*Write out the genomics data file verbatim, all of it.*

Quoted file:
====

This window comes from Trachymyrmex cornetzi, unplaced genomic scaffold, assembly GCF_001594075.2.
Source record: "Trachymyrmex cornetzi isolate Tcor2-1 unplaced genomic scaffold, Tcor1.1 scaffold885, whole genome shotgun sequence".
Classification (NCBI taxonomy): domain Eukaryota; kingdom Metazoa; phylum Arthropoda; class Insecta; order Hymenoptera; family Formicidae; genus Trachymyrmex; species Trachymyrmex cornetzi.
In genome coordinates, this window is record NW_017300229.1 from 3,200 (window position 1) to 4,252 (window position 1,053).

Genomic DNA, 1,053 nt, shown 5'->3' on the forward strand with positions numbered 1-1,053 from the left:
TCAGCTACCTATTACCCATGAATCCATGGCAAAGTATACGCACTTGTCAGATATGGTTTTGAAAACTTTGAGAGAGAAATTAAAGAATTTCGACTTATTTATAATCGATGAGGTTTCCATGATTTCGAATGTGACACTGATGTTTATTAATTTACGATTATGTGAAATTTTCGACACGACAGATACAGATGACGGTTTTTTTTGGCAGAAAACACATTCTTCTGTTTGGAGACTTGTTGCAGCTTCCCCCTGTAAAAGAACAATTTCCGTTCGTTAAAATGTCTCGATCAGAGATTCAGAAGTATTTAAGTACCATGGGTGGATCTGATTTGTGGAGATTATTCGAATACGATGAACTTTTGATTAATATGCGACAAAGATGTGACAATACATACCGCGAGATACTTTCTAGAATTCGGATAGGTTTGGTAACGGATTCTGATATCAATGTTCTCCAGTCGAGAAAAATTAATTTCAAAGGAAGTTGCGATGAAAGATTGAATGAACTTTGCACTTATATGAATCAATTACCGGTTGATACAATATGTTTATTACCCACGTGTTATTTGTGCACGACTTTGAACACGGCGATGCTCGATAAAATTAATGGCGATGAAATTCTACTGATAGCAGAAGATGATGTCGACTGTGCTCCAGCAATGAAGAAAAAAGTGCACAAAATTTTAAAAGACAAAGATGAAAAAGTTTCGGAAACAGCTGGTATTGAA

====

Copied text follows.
This window comes from Trachymyrmex cornetzi, unplaced genomic scaffold, assembly GCF_001594075.2.
Source record: "Trachymyrmex cornetzi isolate Tcor2-1 unplaced genomic scaffold, Tcor1.1 scaffold885, whole genome shotgun sequence".
Classification (NCBI taxonomy): domain Eukaryota; kingdom Metazoa; phylum Arthropoda; class Insecta; order Hymenoptera; family Formicidae; genus Trachymyrmex; species Trachymyrmex cornetzi.
In genome coordinates, this window is record NW_017300229.1 from 3,200 (window position 1) to 4,252 (window position 1,053).

Genomic DNA, 1,053 nt, shown 5'->3' on the forward strand with positions numbered 1-1,053 from the left:
TCAGCTACCTATTACCCATGAATCCATGGCAAAGTATACGCACTTGTCAGATATGGTTTTGAAAACTTTGAGAGAGAAATTAAAGAATTTCGACTTATTTATAATCGATGAGGTTTCCATGATTTCGAATGTGACACTGATGTTTATTAATTTACGATTATGTGAAATTTTCGACACGACAGATACAGATGACGGTTTTTTTTGGCAGAAAACACATTCTTCTGTTTGGAGACTTGTTGCAGCTTCCCCCTGTAAAAGAACAATTTCCGTTCGTTAAAATGTCTCGATCAGAGATTCAGAAGTATTTAAGTACCATGGGTGGATCTGATTTGTGGAGATTATTCGAATACGATGAACTTTTGATTAATATGCGACAAAGATGTGACAATACATACCGCGAGATACTTTCTAGAATTCGGATAGGTTTGGTAACGGATTCTGATATCAATGTTCTCCAGTCGAGAAAAATTAATTTCAAAGGAAGTTGCGATGAAAGATTGAATGAACTTTGCACTTATATGAATCAATTACCGGTTGATACAATATGTTTATTACCCACGTGTTATTTGTGCACGACTTTGAACACGGCGATGCTCGATAAAATTAATGGCGATGAAATTCTACTGATAGCAGAAGATGATGTCGACTGTGCTCCAGCAATGAAGAAAAAAGTGCACAAAATTTTAAAAGACAAAGATGAAAAAGTTTCGGAAACAGCTGGTATTGAA